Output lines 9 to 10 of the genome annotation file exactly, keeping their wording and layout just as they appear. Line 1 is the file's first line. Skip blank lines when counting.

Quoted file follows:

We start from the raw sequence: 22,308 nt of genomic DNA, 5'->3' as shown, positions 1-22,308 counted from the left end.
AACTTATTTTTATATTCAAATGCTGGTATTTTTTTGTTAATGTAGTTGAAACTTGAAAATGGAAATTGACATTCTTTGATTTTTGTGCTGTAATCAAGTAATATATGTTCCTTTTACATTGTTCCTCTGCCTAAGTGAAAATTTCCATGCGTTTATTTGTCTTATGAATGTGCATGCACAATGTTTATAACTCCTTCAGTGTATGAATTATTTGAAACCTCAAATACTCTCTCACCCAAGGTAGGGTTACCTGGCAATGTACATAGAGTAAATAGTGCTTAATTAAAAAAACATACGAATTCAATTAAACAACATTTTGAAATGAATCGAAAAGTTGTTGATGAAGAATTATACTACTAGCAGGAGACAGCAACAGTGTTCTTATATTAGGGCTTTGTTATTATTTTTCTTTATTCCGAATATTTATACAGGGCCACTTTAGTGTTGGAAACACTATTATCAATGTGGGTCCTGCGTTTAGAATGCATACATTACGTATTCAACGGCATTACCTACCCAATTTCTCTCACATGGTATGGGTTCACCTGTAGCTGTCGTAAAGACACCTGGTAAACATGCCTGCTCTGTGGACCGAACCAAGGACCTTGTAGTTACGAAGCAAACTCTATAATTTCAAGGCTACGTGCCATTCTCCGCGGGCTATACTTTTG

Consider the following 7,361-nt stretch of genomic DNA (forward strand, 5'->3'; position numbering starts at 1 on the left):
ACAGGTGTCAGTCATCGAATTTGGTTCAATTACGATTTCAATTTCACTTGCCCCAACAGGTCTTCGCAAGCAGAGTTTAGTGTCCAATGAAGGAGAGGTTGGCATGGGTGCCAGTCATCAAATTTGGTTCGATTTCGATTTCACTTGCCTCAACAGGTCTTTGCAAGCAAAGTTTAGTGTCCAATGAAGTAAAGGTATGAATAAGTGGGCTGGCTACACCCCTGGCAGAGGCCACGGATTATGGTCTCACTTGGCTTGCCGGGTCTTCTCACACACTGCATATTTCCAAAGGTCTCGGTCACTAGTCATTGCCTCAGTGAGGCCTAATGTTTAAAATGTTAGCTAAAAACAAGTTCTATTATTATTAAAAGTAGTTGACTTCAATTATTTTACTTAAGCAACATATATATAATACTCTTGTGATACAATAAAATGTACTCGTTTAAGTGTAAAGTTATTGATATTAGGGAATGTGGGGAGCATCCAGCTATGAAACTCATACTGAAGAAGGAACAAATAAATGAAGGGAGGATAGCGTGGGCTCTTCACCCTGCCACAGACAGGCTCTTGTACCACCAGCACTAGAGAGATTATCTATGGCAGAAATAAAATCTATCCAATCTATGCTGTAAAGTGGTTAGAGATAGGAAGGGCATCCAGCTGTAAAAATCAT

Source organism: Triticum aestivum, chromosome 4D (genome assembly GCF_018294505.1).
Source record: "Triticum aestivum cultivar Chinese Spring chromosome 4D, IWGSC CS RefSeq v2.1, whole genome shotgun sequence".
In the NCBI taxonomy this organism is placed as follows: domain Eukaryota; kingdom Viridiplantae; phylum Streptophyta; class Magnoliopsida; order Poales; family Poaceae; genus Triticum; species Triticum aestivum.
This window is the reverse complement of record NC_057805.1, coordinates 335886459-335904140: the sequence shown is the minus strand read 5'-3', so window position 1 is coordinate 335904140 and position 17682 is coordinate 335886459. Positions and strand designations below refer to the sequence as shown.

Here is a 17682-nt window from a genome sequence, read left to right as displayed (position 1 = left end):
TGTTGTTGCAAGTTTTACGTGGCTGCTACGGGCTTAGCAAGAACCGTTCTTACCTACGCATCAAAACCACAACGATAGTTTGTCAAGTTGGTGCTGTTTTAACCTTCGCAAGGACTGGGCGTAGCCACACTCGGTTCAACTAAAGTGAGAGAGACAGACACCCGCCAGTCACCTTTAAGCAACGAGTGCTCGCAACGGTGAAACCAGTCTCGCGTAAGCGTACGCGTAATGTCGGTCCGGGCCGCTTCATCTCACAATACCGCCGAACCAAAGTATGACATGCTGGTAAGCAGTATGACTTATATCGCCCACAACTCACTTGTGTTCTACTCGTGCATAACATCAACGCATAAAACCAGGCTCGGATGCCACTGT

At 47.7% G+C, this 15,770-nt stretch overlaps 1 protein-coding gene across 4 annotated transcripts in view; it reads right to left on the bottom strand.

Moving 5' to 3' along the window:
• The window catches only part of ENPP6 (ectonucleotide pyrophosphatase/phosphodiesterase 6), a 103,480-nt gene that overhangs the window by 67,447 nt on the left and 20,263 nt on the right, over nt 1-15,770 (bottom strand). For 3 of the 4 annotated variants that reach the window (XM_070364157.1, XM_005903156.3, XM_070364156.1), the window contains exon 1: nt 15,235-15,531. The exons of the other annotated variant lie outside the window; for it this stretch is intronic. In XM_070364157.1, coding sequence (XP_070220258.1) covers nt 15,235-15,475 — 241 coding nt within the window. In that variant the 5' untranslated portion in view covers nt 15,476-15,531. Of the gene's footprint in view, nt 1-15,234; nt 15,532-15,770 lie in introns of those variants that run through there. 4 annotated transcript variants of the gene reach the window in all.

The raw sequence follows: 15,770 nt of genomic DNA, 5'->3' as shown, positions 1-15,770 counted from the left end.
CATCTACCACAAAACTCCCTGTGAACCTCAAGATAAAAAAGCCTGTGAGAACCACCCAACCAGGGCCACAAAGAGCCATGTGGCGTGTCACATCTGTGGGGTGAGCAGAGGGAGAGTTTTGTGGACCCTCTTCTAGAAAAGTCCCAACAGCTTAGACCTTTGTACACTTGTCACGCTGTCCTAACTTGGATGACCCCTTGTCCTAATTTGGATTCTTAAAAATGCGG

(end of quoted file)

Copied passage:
Here is a 17682-nt window from a genome sequence, read left to right as displayed (position 1 = left end):
TGTTGTTGCAAGTTTTACGTGGCTGCTACGGGCTTAGCAAGAACCGTTCTTACCTACGCATCAAAACCACAACGATAGTTTGTCAAGTTGGTGCTGTTTTAACCTTCGCAAGGACTGGGCGTAGCCACACTCGGTTCAACTAAAGTGAGAGAGACAGACACCCGCCAGTCACCTTTAAGCAACGAGTGCTCGCAACGGTGAAACCAGTCTCGCGTAAGCGTACGCGTAATGTCGGTCCGGGCCGCTTCATCTCACAATACCGCCGAACCAAAGTATGACATGCTGGTAAGCAGTATGACTTATATCGCCCACAACTCACTTGTGTTCTACTCGTGCATAACATCAACGCATAAAACCAGGCTCGGATGCCACTGT